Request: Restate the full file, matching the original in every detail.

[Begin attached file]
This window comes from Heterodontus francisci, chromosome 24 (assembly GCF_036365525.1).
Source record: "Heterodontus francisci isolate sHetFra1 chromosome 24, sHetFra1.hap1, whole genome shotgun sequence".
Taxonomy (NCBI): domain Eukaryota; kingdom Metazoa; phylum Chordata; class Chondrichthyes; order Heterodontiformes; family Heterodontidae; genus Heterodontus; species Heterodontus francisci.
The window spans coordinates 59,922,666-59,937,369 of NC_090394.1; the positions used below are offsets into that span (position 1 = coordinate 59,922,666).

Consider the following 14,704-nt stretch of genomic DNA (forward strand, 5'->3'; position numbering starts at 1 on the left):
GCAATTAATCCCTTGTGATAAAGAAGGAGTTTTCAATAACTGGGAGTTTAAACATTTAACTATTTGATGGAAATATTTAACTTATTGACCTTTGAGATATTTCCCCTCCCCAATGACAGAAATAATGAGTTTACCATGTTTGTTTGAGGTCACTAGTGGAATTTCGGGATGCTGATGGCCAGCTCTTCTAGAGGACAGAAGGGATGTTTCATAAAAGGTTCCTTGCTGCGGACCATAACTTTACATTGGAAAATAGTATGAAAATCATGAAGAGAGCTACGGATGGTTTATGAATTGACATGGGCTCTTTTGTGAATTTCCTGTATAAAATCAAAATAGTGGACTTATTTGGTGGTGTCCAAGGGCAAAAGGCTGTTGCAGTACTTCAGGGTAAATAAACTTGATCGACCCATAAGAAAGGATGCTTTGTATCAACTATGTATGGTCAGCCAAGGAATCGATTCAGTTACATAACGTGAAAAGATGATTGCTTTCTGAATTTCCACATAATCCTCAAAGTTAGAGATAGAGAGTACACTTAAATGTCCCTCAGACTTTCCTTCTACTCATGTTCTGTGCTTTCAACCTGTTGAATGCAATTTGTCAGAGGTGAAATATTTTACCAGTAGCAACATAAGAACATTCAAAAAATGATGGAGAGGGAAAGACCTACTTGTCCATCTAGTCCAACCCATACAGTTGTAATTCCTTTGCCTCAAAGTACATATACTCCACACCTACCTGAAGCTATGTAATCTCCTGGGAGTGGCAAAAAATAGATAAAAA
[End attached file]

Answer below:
This window comes from Heterodontus francisci, chromosome 24 (assembly GCF_036365525.1).
Source record: "Heterodontus francisci isolate sHetFra1 chromosome 24, sHetFra1.hap1, whole genome shotgun sequence".
Taxonomy (NCBI): domain Eukaryota; kingdom Metazoa; phylum Chordata; class Chondrichthyes; order Heterodontiformes; family Heterodontidae; genus Heterodontus; species Heterodontus francisci.
The window spans coordinates 59,922,666-59,937,369 of NC_090394.1; the positions used below are offsets into that span (position 1 = coordinate 59,922,666).

Consider the following 14,704-nt stretch of genomic DNA (forward strand, 5'->3'; position numbering starts at 1 on the left):
GCAATTAATCCCTTGTGATAAAGAAGGAGTTTTCAATAACTGGGAGTTTAAACATTTAACTATTTGATGGAAATATTTAACTTATTGACCTTTGAGATATTTCCCCTCCCCAATGACAGAAATAATGAGTTTACCATGTTTGTTTGAGGTCACTAGTGGAATTTCGGGATGCTGATGGCCAGCTCTTCTAGAGGACAGAAGGGATGTTTCATAAAAGGTTCCTTGCTGCGGACCATAACTTTACATTGGAAAATAGTATGAAAATCATGAAGAGAGCTACGGATGGTTTATGAATTGACATGGGCTCTTTTGTGAATTTCCTGTATAAAATCAAAATAGTGGACTTATTTGGTGGTGTCCAAGGGCAAAAGGCTGTTGCAGTACTTCAGGGTAAATAAACTTGATCGACCCATAAGAAAGGATGCTTTGTATCAACTATGTATGGTCAGCCAAGGAATCGATTCAGTTACATAACGTGAAAAGATGATTGCTTTCTGAATTTCCACATAATCCTCAAAGTTAGAGATAGAGAGTACACTTAAATGTCCCTCAGACTTTCCTTCTACTCATGTTCTGTGCTTTCAACCTGTTGAATGCAATTTGTCAGAGGTGAAATATTTTACCAGTAGCAACATAAGAACATTCAAAAAATGATGGAGAGGGAAAGACCTACTTGTCCATCTAGTCCAACCCATACAGTTGTAATTCCTTTGCCTCAAAGTACATATACTCCACACCTACCTGAAGCTATGTAATCTCCTGGGAGTGGCAAAAAATAGATAAAAA